Thursday, October 23, 2008

What if inflation hits 5 per cent?

It has. So what?

The Treasurer has declared victory in the war against inflation as the official rate hits 5.0% - double the Reserve Bank’s target.

Prices are now climbing faster than at any time since 1995, apart from the spike when the GST was introduced in 2001.

The Reserve Bank’s preferred measure of inflation, the so-called underlying rate, hit 4.7% in September - its highest point since the recession of 1991.

The acceleration means that prices are now climbing faster than wages, sending buying power backwards.

The Treasurer Mr Swan greeted the news by declaring that while inflation was historically high, he believed it had peaked...

“That is the view of the Reserve Bank and if you look at what's happening in terms of global commodity prices and global growth I think that is an accurate prediction,” he said.

Private sector economists agreed, the Commonwealth Bank’s Michael Blythe saying that financial meltdown and the risk of a global recession would “fix” Australia’s inflation problem.

“Inflation typically peaks and then turns down during slowdowns or recessions,” he said. “Rising unemployment takes the heat out of markets.”

Australia’s 5.0% inflation rate in the year to September would have been an even-higher 5.13% had it not been for a one-off drop in the recorded price of childcare as a result of the government’s decision to boost the 30% Childcare Tax Rebate to 50%. The move pushed down the recorded price of childcare 23% from July.

The fastest-growing prices during the quarter were those over which consumers had little influence. Petrol was up 2.0%, electricity up 4.9%, property rates and charges up 6.1%, and rents up 2.1%.

By contrast the slower-growing or falling prices were those that weaker consumer demand was able to influence. The price of men’s clothing fell 1.9%, the price of children’s clothing 2.1%, and the price of audiovisual equipment 3.9%.

The rate of inflation on imported goods fell during the September quarter despite the lower dollar, suggesting that retailers are paring back margins in order to keep customers.

“We expect this process to intensify as firms have less pricing power and feel less able to pass on cost increases in full,” said ANZ economist Warren Hogan. “Weaker employment will also help push down inflation.”

Mr Swan refused to speculate about the future of employment, saying the government would update its forecasts in its Mid-Year Economic and Fiscal Outlook, due “within the next month”.

Appearing before a Senate estimates hearing Treasury official David Gruen revealed that his department had conducted no formal economic modelling during the lead-up to government’s $10.4 billion economic stimulus package.

“We are dealing with a situation of substantial disruption in credit markets. With the best will in the world it is extremely difficult for formal models to come to terms with such events, he said. “It is a situation which calls for judgement.”

The futures market is still pricing in an 80% likelihood of an interest rate cut of 0.50 points at the Reserve Bank’s Melbourne Cup day board meeting despite the elevated inflation rete..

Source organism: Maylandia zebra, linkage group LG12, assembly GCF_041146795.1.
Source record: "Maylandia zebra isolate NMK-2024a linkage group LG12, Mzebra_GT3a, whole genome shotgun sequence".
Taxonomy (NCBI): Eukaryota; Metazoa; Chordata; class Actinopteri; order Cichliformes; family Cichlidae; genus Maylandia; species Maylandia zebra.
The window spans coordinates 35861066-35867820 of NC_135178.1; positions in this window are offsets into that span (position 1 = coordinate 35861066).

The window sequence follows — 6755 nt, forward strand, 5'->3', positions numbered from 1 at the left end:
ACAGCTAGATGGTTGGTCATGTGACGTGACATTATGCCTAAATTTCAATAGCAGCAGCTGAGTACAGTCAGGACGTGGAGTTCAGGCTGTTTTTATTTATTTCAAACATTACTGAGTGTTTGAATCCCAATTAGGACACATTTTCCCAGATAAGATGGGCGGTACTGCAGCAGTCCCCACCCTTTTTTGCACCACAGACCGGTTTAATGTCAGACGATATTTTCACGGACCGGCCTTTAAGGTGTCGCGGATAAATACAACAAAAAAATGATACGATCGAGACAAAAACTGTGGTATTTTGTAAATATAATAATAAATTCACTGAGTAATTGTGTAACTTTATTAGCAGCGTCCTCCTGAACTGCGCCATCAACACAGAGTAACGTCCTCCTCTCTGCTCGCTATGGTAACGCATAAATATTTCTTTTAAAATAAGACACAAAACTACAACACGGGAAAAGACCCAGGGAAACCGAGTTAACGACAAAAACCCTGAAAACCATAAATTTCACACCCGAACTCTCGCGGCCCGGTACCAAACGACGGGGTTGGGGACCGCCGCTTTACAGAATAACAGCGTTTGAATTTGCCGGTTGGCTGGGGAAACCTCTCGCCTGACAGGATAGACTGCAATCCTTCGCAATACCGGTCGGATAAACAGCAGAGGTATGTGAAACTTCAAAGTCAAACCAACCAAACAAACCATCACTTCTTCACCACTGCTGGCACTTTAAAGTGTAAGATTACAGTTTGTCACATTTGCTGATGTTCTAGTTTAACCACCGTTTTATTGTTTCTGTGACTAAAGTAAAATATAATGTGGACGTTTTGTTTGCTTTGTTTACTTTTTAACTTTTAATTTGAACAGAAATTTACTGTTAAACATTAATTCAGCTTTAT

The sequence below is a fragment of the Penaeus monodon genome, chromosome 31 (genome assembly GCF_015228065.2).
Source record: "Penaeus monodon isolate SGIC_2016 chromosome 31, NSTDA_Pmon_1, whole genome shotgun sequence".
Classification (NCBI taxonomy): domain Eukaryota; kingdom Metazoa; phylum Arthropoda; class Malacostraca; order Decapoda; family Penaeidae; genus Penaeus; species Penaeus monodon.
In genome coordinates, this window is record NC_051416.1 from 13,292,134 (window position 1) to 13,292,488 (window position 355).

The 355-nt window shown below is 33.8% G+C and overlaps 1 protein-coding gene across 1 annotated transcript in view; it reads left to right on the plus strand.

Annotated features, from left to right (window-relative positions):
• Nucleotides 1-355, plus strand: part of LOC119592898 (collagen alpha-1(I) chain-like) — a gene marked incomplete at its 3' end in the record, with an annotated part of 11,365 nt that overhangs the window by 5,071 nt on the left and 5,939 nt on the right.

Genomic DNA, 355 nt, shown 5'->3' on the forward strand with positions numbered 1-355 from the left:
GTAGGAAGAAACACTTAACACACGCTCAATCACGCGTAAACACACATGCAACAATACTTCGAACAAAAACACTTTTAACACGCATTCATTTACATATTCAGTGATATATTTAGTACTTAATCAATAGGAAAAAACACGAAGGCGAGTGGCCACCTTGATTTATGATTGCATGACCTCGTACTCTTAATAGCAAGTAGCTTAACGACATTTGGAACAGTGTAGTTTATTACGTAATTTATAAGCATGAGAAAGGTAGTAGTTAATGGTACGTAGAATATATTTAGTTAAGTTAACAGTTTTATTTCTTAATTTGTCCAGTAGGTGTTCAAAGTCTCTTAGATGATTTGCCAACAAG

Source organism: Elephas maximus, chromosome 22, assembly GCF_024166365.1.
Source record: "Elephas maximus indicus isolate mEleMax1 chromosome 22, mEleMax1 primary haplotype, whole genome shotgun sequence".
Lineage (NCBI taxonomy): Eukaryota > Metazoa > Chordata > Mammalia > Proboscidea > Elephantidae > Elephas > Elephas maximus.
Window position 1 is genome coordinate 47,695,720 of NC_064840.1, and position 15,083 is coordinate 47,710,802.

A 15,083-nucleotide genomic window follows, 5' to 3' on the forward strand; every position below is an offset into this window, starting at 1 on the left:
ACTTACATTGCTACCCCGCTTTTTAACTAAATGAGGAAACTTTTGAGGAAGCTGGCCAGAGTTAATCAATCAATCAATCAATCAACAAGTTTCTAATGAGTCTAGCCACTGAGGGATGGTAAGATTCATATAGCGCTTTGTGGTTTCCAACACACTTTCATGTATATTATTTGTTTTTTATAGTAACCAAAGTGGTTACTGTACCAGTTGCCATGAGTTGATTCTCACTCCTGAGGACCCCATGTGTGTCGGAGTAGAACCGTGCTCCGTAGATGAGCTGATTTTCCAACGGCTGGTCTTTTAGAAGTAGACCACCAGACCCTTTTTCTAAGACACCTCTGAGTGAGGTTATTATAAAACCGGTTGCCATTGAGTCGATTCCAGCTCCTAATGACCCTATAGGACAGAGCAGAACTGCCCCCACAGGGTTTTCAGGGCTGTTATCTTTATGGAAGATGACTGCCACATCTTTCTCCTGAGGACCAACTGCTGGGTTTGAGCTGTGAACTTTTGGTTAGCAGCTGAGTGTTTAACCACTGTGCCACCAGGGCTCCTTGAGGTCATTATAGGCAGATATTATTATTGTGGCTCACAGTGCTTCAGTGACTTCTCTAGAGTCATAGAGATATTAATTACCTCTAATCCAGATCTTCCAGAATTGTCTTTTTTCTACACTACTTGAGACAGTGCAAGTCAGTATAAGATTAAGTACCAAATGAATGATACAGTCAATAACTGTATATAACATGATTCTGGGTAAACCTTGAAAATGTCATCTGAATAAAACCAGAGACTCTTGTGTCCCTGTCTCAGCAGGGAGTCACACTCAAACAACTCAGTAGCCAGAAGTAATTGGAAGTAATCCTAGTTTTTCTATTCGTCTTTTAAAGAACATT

“Concerns about inflation have been overtaken by fears about slumping growth,” said Citibank economist Paul Brennan.


Thinking in old ways said...

Peter - on the issue of childcare in the CPI - you attribute the fall to the boost in the rate of CCTR, this is only part of the story.

The other part was that the changes to the CCTR resulted in ABS changing its treatment of it from simply being part of the tax system - to being a subsidy - and hence using it to derive a net cost of childcare in the CPI. In essence while the change had virtually no impact on the outcome of most households ie they still paid childcare and got an offsetting payment from government this change in treatment suggested the cost of childcare as measured by the CPI fell dramatically.

ABS described it at the time as:

"The rebate available under the CCTR was not in scope of the CPI prior to the September quarter 2007 because the CCTR was paid through the income tax system and income tax offsets are excluded from the scope of the CPI. In May 2007, the government announced that CCTR would be administered differently. The CCTR ceased to be a tax offset and instead is now be paid directly to families as a rebate by the Family Assistance Office (FAO). This change to the CCTR brings it in scope of the CPI and it is included in the CPI calculation from the September 2007 quarter onwards"

Anonymous said...

If the cost of land was included in cpi, imagine what inflation would be. With cost of land up about 300% in 8 years that would spell ouch.

Re previous comment and cost of childcare as measured by the CPI falling dramatically - wasn't that a clever ploy?

Points for ingenuity, but is it good?

Anonymous said...

I am surprised you have not blogged on Rudd's greatest fiscal achievement: the freezing of withdrwals from two large mortgage funds.

And it was all his own achievement. He enacted the legislation that created the problem. No one else. Rudd's medicine killed the patient, not the global financial crisis.

This is the first day of the end. It will be a one term government, Whitlamesque in substance, style and longevity.

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